Huang Ming-Chang is too gracious in asking me to write a few words for his exhibition. This is a domain far from my own expertise, whether from a theoretical, aesthetic or academic point of view.
I am nevertheless emboldened by an enduring real-life reference in both my creative practice and my appreciation of others' work: the relationship between food and us humans.
Every human is intrinsically linked with food. To sustain ourselves, we must constantly supply our bodies with nourishment. Everyone carries out this task every single day. Those who are better off do so with gourmet cuisine;those in meager conditions exhaust ways to overcome hunger even if it means scavenging in the trashcans. But from a different level, there are also the few food specialists and scholars who dedicate themselves to the study of nutrition. They know the food we eat can be broken down into elements like proteins, fats and carbohydrates, and they are versed, too,
in their molecular structures. They have mastery over a terribly specialized field of which most people are ignorant. However, nutritionists and the mob alike must all eat. Suppose a handful of  nutritionists and a group of homeless are all eating the same popular staple of a lunch box sold by Taiwan Railways. Naturally, the former would be able to calculate the meal's caloric content and nutritional functions based on the weight of the rice and side dishes contained within. After the two groups have consumed the same meal, however, would their digestive systems absorb the food any differently on account of their varying knowledge of the meal's nutritional value? Say, the nutritionists would be able to thotoughly digest the nutrients,while the homeless are no better off than they were before they are the meal? The answer is most befinitely negative.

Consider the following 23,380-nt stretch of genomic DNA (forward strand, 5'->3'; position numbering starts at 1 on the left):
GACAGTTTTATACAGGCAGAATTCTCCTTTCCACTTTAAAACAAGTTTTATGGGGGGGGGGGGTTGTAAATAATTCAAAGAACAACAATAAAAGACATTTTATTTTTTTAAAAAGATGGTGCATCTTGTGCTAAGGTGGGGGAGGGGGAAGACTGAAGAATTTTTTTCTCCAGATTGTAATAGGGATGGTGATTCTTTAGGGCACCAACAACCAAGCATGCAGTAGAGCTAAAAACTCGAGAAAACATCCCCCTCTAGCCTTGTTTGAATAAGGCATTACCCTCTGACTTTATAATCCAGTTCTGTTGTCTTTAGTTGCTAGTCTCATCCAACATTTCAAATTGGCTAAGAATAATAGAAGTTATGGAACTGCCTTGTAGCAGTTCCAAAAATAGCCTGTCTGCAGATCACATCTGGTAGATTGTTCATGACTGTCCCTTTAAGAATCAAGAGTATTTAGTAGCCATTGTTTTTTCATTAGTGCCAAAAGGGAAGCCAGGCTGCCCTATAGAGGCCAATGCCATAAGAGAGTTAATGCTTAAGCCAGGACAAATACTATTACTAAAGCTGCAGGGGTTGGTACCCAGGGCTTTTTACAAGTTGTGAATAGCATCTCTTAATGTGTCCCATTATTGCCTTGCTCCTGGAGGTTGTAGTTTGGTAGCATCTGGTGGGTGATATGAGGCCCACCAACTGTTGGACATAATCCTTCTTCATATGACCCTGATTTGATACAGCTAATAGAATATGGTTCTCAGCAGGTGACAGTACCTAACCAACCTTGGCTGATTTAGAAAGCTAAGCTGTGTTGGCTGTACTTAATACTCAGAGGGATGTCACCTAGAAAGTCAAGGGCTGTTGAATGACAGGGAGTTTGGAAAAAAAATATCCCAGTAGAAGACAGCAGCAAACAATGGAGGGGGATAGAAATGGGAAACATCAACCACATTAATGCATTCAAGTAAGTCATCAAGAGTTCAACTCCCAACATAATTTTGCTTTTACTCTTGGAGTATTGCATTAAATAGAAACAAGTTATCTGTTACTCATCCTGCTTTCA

It is my personal opinion that perhaps in the same vein, artistic convictions and their end products do not necessarily have to be appraised using theories or appreciated through knowledge of these theories. If that is untrue, then there is no value in holding an art exhibition for the public. At least in the case of Huang Ming-Chang, his paintings are readily appreciable by audiences of all age and all walks of life. Only artwork as universal as his can become an educational medium for the general public. A society, formed by the masses, can only become cultivated as a whole if the masses have frequent exposure to quality educational media. Suppose we are endowed with a thousand fine artists whose oeuvres are incomprehensible to the public. If you are lucky enough to befriend a featured painter, the artist may accompany you through his or her show and elucidate the meaning of each blotch of white or somber yellow, or the fusing of Expressionist and post-Deconstructivist idioms... When we appreciate a painting, we look with our eyes or read with our hearts, so sometimes well-meaning explanations by the author only cause more confusion. Suppose there are a thousand great artists like that in a society-a sizeable fraction. Despite that, these artists and their esoteric work would never contribute to raising the society's level of cultivation.